I have a clearly defined process involving several discrete steps, each small enough that, when avoidance/depression/anxiety hits and my brain slides right off the idea of getting writing done and into yet another hour of hitting refresh on some piece of the internet, I can say, "That's cool, I hear you. Life is hard and work is scary. That's OK. All I want you to do is this one little thing."
Just make some tea. Just water the plants. Just open up your notebook. Just get out your favorite fountain pen--isn't that nice to hold? Just jot down the time and date in the upper left corner of the page. Just write down what's on your mind. Good. Now another sentence. Now another. Now another page. Now another.
If you said "That sounds like Morning Pages!" then you win a prize.
The daily gottas are my routine. Each task follows the previous in mechanical succession, so that the automatic process of one step after another can provide its own momentum when I can't seem to provide any of my own. And that, for your information, O toxic voices from 2004, is the worth of morning pages and freewriting exercises and all that new-agey hoo-hah. It damn well is actually writing. It gets me actually writing. So you can go take a long walk off something short and made of wood that dumps you somewhere wet and full of sharks.
(And the Friday Fictionette project? That's the external-consequence-motivated activity. External consequences remain more motivating, for all practical purposes, than internal ones. But then I have this blog here for converting the internal consequences to external ones by saying HEY YOU GUYS THIS IS WHAT I PLAN TO DO and then I don't want to have to come back and say I DIDN'T DO IT I'M SORRY. So that's OK.)
So the reason I have trouble getting to commercial fiction in the afternoons is, I don't have a reliable ritual for getting back to work yet. The morning shift routine starts pretty much the moment I wake up, but the afternoon shift is... whenever I get off lunchtime chores and errands? Feeling like I haven't really had a break yet? Which makes me want to take just a little time to read blogs and play games... The train never leaves the station and avoidance corners me in the terminal.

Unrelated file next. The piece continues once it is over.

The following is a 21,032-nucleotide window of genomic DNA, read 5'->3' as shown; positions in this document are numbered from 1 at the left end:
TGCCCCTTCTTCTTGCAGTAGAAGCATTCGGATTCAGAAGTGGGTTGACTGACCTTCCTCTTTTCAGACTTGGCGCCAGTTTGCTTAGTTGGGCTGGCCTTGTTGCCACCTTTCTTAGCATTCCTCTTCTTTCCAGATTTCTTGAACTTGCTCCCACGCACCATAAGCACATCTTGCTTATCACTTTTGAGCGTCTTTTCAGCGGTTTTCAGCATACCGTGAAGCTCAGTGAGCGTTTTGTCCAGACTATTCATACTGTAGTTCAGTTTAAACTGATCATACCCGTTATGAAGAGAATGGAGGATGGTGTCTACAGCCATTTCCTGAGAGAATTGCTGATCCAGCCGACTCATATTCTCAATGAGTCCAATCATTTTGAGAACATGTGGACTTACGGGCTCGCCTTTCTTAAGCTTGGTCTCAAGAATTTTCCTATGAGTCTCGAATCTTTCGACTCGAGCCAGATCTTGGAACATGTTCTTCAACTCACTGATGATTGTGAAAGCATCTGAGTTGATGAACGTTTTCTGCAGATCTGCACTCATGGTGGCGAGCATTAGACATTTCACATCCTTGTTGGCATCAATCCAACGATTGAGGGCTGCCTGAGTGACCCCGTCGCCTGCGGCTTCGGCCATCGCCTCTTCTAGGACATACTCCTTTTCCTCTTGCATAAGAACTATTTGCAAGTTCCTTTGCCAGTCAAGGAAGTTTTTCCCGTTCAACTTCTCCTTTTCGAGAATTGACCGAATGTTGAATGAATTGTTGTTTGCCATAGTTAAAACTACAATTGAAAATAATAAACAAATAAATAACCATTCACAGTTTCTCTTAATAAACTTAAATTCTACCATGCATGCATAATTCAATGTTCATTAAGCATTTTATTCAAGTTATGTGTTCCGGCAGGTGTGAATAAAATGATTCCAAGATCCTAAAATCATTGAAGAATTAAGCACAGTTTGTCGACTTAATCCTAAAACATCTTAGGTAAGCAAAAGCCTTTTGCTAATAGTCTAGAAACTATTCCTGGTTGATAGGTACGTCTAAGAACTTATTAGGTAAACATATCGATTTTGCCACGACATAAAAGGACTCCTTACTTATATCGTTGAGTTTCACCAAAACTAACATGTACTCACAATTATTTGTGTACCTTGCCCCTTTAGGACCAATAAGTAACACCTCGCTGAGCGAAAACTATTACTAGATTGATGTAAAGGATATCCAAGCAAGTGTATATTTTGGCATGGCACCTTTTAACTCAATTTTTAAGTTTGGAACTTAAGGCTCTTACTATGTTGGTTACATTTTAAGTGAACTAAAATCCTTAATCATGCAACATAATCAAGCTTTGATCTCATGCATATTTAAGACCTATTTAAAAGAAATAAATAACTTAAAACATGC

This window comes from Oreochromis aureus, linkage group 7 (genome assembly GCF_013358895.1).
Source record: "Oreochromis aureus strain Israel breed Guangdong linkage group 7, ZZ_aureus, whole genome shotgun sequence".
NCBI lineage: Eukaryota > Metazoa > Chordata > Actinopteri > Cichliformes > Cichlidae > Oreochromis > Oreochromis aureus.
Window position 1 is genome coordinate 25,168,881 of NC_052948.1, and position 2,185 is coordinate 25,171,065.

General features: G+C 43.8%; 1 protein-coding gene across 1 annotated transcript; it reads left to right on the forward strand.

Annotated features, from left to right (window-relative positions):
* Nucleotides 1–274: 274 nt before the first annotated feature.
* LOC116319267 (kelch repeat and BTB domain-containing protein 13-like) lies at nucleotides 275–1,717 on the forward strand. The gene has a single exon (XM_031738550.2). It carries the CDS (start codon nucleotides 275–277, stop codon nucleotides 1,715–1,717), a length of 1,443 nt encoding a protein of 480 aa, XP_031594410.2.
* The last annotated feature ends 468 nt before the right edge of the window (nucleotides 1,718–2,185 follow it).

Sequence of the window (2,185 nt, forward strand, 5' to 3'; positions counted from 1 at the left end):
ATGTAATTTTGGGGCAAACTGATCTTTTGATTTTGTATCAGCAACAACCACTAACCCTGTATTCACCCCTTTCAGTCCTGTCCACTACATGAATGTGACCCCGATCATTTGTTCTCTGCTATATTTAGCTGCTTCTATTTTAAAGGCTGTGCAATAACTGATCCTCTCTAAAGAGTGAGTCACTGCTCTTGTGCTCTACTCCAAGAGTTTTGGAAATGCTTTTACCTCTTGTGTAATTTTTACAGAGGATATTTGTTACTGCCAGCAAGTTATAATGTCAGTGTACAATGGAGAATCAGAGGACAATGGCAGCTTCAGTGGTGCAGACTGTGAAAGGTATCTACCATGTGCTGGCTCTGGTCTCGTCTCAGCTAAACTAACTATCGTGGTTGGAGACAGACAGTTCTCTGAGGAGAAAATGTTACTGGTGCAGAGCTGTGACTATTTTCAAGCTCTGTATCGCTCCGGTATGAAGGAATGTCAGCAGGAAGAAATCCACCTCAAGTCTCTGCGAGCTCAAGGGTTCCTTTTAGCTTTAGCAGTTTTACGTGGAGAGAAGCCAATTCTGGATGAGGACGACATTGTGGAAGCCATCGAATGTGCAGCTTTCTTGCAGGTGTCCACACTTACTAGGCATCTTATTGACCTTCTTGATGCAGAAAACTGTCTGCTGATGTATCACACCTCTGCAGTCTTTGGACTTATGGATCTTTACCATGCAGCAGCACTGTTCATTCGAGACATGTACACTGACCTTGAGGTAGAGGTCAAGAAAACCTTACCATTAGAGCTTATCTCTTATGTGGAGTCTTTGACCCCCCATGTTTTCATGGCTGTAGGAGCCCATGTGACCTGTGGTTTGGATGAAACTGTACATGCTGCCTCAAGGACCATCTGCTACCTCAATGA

And the reason nothing got done today at all was, the morning routine got interrupted. I had to take the Saturn in for diagnosis and maintenance. I was going to just initiate morning shift at the tea house down the street, and could have done, but somehow... didn't. Once the train gets derailed, unfortunately, avoidance/depression/anxiety/etc. sees its chance and pounces, and it's hard to get out of its clutches.
It's the failure state of all writing rituals--what happens if you lose your Special Pen, or you can't be at your Magic Desk, or you are otherwise denied the ritual? My goal is to keep tweaking the rituals until they a reliably undeniable. Until they don't depend on where I am, what time it is, or what I was just now doing. Until the ritual is, in its entirety, "Time to get to work."
Until then, I'm working on having compassion for myself, and I'm repeating the mantra, "I must have needed a day off. Well, I've rested now. Tomorrow I will work."
On the plus side, I did discover what a harmonic damper is, and why it may need replacing just shy of 200K miles on the odometer.
So that's OK.
i come by this all-worn-out business honestly
Wooooo I am exhausted. It's late and I'm squinty-tired and bruised. So this will be short. Here's the teal deer version: I DID ALL THE THINGS AND DERBY TOO. And also solid playtime on my computer over beer and pizza after derby. I made a very good day happen and I am pleased.
The longer version, which is not very long:
- I sent "It's For You" back out into the slush. Go, little story, go! Wow your readers! Go!
- I reacquainted myself with the novel in progress and had a new worldbuilding factor occur to me while I did so.
- I revised and fleshed out what had been a rather weak backstory for the short-short "White Noise." 700-word short-shorts don't typically need a lot of backstory on the page, but having it worked out satisfactorily made approaching the rewrite a lot easier. I drew up a new outline incorporating what I now know, and I hope the actual rewrite will go smoothly.
- This in addition to the getting the cluster of daily gottas done by 1:00 PM.
- This, as I said, in addition to roller derby scrimmage with 10th Mountain.
- Also the currywurst was as delicious as advertised.
And now, that blogged, I go collapse. G'night!